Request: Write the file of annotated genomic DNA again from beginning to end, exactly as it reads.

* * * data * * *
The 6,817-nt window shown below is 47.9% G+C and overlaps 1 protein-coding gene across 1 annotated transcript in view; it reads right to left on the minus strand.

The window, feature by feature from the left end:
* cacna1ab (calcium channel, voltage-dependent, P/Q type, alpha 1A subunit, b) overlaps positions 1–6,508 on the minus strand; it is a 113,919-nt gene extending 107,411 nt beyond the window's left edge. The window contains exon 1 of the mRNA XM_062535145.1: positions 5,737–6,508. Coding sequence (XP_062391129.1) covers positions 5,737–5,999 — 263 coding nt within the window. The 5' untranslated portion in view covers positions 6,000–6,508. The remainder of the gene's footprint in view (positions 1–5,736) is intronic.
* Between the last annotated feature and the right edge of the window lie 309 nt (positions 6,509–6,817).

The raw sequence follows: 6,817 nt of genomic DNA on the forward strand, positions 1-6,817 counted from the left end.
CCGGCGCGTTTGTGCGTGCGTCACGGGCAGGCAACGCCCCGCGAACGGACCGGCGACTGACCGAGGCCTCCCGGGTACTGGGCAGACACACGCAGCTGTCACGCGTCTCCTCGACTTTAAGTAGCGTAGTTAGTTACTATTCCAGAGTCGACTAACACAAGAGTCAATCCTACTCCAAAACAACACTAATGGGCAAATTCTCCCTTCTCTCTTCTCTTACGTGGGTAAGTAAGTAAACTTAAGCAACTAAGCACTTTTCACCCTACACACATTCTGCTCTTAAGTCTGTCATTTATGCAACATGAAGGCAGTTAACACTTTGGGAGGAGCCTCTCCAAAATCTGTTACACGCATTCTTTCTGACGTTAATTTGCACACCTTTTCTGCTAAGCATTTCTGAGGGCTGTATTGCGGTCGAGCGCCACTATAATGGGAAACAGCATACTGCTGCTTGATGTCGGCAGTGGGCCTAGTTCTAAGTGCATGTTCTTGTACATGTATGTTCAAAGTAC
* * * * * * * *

The 6,817-nt window shown below is 47.9% G+C and overlaps 1 protein-coding gene across 1 annotated transcript in view; it reads right to left on the minus strand.

The window, feature by feature from the left end:
* cacna1ab (calcium channel, voltage-dependent, P/Q type, alpha 1A subunit, b) overlaps positions 1–6,508 on the minus strand; it is a 113,919-nt gene extending 107,411 nt beyond the window's left edge. The window contains exon 1 of the mRNA XM_062535145.1: positions 5,737–6,508. Coding sequence (XP_062391129.1) covers positions 5,737–5,999 — 263 coding nt within the window. The 5' untranslated portion in view covers positions 6,000–6,508. The remainder of the gene's footprint in view (positions 1–5,736) is intronic.
* Between the last annotated feature and the right edge of the window lie 309 nt (positions 6,509–6,817).

The raw sequence follows: 6,817 nt of genomic DNA on the forward strand, positions 1-6,817 counted from the left end.
CCGGCGCGTTTGTGCGTGCGTCACGGGCAGGCAACGCCCCGCGAACGGACCGGCGACTGACCGAGGCCTCCCGGGTACTGGGCAGACACACGCAGCTGTCACGCGTCTCCTCGACTTTAAGTAGCGTAGTTAGTTACTATTCCAGAGTCGACTAACACAAGAGTCAATCCTACTCCAAAACAACACTAATGGGCAAATTCTCCCTTCTCTCTTCTCTTACGTGGGTAAGTAAGTAAACTTAAGCAACTAAGCACTTTTCACCCTACACACATTCTGCTCTTAAGTCTGTCATTTATGCAACATGAAGGCAGTTAACACTTTGGGAGGAGCCTCTCCAAAATCTGTTACACGCATTCTTTCTGACGTTAATTTGCACACCTTTTCTGCTAAGCATTTCTGAGGGCTGTATTGCGGTCGAGCGCCACTATAATGGGAAACAGCATACTGCTGCTTGATGTCGGCAGTGGGCCTAGTTCTAAGTGCATGTTCTTGTACATGTATGTTCAAAGTAC